6 of 7 in the DON’T LISTEN TO YOUR CUSTOMERS Series

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Exercises in Innovation #6: Segment sales by usage

In this thought experiment, write out which attributes you believe matters most about your product to the people who are buying it. It may not be traditional answers like price or durability. Read what people are talking about on social media when they discuss your products and compare that with your list.

Perhaps you have not heard of the Swedish firm The ABC Group, which make caps for student graduations at each grade level. The distinctive white caps are iconic as a symbol of achievement. What’s is interesting about this case is that when company leaders started observing customer buying patterns, they found that most customers were buying two hats — one for parties, that tended to get damaged, and one for pictures with the family.

By segmenting the sales, they found they could produce the party hat cheaply because all it had to do was look nice originally, because it was certain to be destroyed during the party. They then spent more time into quality crafting for the picture hat, because that is the one parents would see and perhaps put away as a keepsake.

A similar revelation came to me when I first observed customer purchase habits at an electronics reseller. I didn’t interfere or ask questions. I just stood in the corner and watched. I found that some customers were super-aggressive with the staff. They tended to be demanding and irritated from the moment they walked in the door.

The staff handled the customers one by one but never inquired about why certain customers were more upset than others. By observation and data analysis, I determined that these were the ones most likely to be upset were business customers dealing with equipment replacement problems or office expansions.

They were primarily coming in very unwillingly to buy cables and accessories. When cables stop working or there is a stressful change at the office, these customers might have had problems in their personal lives as well. All that mattered to them when they walked in the door is that they store should solve their problems with maximum efficiency. They didn’t have any time for failure.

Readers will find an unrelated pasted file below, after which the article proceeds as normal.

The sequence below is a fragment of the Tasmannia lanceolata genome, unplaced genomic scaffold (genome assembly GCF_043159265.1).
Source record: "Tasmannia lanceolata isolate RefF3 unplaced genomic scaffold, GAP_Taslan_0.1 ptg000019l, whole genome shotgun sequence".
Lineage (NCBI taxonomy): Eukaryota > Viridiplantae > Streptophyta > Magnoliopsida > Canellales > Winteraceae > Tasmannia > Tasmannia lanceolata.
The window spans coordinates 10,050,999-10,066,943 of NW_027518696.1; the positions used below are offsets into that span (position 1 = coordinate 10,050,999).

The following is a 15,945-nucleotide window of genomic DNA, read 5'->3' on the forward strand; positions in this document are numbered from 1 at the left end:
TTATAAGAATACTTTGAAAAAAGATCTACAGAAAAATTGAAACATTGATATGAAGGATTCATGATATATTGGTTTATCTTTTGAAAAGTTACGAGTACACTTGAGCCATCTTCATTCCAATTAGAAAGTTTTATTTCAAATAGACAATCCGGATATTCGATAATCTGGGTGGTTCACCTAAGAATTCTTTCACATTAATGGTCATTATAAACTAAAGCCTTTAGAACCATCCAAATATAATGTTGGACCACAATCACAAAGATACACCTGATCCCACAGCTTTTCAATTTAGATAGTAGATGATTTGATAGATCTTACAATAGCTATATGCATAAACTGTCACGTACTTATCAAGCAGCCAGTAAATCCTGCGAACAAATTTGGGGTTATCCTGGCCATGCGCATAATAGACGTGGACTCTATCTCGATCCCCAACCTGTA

I advised the electronics retailer to raise the price on cables and accessories because these customers were not sensitive to price, just performance. Shoppers were much more price sensitive around the computers because they had time to shop, compare, and talk to friends about big purchases. When a cable is missing, no one really cares to shop for prices. They need answers now.

You might wonder how things ended up and what were the results. In this case, the company took my advice. They raised prices on accessories, improved profitability, treated business customers in a hurry with more care and gained insights into how to better serve everyone.

Either by cost reduction or by additional revenue generation, you can adjust the profitability of your current business by segmenting of your inventory based on how your customers feel when they make a purchase and what’s important to them about that moment.

Never forget that you are not in business to please yourself. Once the customer makes the purchase, the item or service becomes their property and they may use it in ways you don’t expect or want, so be prepared to help them, not judge them.

This is what happened to James Gosling, founder and lead designer of the Java programming language. When I met him at a conference in Silicon Valley, he told me about something that still bothers him. He had recently found out that NASA, the US space administration, was using Java in their Space Shuttle missions. The graduates working on code for the mission control only knew a handful of languages and Java was among their primary choices because it is so widely used across industries. It’s a good choice career-wise for programmers, but Java was never designed to handle time-critical functionality and input/output flows at that level. These are multi-billion dollar spacecraft and human lives on the line. He said he was panicked about it, but the point is you have no control over what customers will do once they buy what you sell.

Look out for exercise #7.

Ps. Download the complete paper here Ds.

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